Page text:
With automated creative development, where does the human element come in? Some fear it is being lost and the argument can be made that human interjection is exactly what is needed to bring great creative back into the spotlight according to MediaPost...
"There’s no doubt that technology plays a massive role in hitting delivery numbers and all those other cold spreadsheet targets. However, in the rush to achieve speed, reach and impressions, people are starting to muddle the impersonal algorithms and mathematics of automation with meaningful creative.
Technology alone regularly fails to produce the right connection with human beings -- and yet it’s these emotionally driven individuals that buy products because of the way a brand makes them feel. Technology and human emotion need to work hand in hand to achieve success for your brand.
The process of making a digital ad has become so technology-driven that a machine could do it. This is great for the bean counters as it means less time, fewer people and lower costs.
Automated ads can help brands to be nimble and reactive, enabling them to localize across territories, make changes on-the-fly, and tweak creative based on performance data. Colors and product shots are just a few of the aspects that are changed according to learnings.
Surely though, if the machines keep applying the same sets of learnings, isn’t your creative going to become simply a clone of your competitors -- like a swarm of similar ads served at similar times evoking a similar emotional impact?
Performance collapses and up pops a new algorithmic swarm of similar ads ready to eat maybe not the brains, but certainly the heart, out of brand engagement and association.
The most memorable ads are those that make people feel warm and fuzzy; that challenge prejudiced social norms; that entertain, inspire, amuse or perplex. They need to live in the hearts of consumers long after they have been viewed.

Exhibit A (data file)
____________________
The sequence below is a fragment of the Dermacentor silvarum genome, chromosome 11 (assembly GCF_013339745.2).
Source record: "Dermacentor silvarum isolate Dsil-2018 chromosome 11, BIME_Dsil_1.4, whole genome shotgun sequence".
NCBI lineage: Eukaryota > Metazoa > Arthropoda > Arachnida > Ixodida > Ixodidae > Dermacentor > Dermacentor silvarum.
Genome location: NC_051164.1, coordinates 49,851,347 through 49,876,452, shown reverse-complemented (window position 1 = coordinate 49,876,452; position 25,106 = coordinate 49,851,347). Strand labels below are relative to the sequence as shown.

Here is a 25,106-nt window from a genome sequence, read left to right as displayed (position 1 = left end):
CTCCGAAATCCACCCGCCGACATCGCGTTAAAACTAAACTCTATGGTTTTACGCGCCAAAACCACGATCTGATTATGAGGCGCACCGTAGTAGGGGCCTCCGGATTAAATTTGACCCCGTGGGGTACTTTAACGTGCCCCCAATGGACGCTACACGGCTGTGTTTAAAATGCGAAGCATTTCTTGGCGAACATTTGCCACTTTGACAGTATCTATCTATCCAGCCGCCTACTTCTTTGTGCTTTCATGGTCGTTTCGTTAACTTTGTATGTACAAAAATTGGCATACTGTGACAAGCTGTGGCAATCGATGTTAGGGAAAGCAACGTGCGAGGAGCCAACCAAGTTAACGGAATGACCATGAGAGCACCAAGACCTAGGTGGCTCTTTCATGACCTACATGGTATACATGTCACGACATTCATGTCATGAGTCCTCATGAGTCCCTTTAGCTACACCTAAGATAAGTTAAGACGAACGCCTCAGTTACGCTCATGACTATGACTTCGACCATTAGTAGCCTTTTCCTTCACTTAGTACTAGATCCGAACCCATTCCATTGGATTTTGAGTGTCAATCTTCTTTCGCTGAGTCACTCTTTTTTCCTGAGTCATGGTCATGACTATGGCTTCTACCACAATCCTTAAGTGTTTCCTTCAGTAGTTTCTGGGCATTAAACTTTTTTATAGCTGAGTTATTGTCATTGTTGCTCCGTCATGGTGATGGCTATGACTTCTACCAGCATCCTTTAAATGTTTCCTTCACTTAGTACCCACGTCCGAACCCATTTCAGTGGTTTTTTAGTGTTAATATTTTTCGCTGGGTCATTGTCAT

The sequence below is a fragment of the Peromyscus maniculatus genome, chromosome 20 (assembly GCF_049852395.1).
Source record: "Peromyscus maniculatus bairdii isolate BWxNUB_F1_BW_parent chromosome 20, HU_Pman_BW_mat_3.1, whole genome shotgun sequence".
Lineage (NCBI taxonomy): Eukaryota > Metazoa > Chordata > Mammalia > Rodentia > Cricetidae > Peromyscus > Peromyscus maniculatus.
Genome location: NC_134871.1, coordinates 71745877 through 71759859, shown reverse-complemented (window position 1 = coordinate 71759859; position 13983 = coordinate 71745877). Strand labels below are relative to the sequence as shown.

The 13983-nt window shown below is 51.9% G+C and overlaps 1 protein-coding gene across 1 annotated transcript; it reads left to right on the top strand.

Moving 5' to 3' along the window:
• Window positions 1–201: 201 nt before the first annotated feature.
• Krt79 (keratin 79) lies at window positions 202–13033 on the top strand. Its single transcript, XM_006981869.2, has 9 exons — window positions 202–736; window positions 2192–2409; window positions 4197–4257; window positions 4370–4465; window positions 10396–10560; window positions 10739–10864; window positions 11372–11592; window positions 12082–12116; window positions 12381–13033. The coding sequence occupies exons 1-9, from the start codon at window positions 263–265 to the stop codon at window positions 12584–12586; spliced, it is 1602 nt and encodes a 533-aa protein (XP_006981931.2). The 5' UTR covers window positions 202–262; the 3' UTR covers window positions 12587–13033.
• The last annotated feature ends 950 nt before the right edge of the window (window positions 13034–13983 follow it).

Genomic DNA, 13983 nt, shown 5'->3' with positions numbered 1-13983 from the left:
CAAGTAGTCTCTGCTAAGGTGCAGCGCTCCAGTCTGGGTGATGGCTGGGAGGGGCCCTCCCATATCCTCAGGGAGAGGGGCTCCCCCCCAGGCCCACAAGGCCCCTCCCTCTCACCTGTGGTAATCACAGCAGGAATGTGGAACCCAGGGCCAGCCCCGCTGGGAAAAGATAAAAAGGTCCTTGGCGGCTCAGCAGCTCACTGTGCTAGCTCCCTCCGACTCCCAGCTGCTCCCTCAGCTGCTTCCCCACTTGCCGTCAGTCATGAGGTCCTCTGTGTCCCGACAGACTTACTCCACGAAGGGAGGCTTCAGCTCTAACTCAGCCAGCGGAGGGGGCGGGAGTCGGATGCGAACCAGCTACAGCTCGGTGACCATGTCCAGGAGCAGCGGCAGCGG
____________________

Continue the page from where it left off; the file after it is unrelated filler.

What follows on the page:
Making an ad using current technology might be easy, but creating one that strikes that all-important meaningful connection between brand and consumer is very difficult. It’s the idea, message, artistic flair and effort that connects.
Human instinct tells us when something feels unnatural, fake, or insincere, and an ad built purely by algorithm might be convenient, but is unlikely to truly engage, engender trust and deliver a lasting positive brand association.
The most effective ads require human intervention at the beginning of the process. Every digital ad campaign should start with a human conversation, not with a data entry field.
The uniquely human qualities of creativity, emotion, empathy and intuition that have been vital to all the best ad campaigns cannot yet be replicated by machines -- and who knows if they will ever be. That’s why, in advertising, technology should not be used to replace people, but to save time and resources that can be invested in the creative process and generate key brand and consumer insight.
For example, listening more to brands to understand what they want to say and who they want to say it to is one of the most important aspects of the creative process. Likewise, getting to know your audiences better helps deliver stronger ideas and more effective collaborations that drive deeper, longer-lasting consumer engagement.
As an industry, we have a wealth of highly intelligent and creative talent. This is what brands buy into as much if not more so than the cutting-edge technology we now also have at our disposal. Great campaigns demand great human talent. Technology will never and should never replace this. Instead, it should be seen as a valuable tool to amplify this talent.
In an increasingly automated ‘world, it takes the human touch to really make an impact.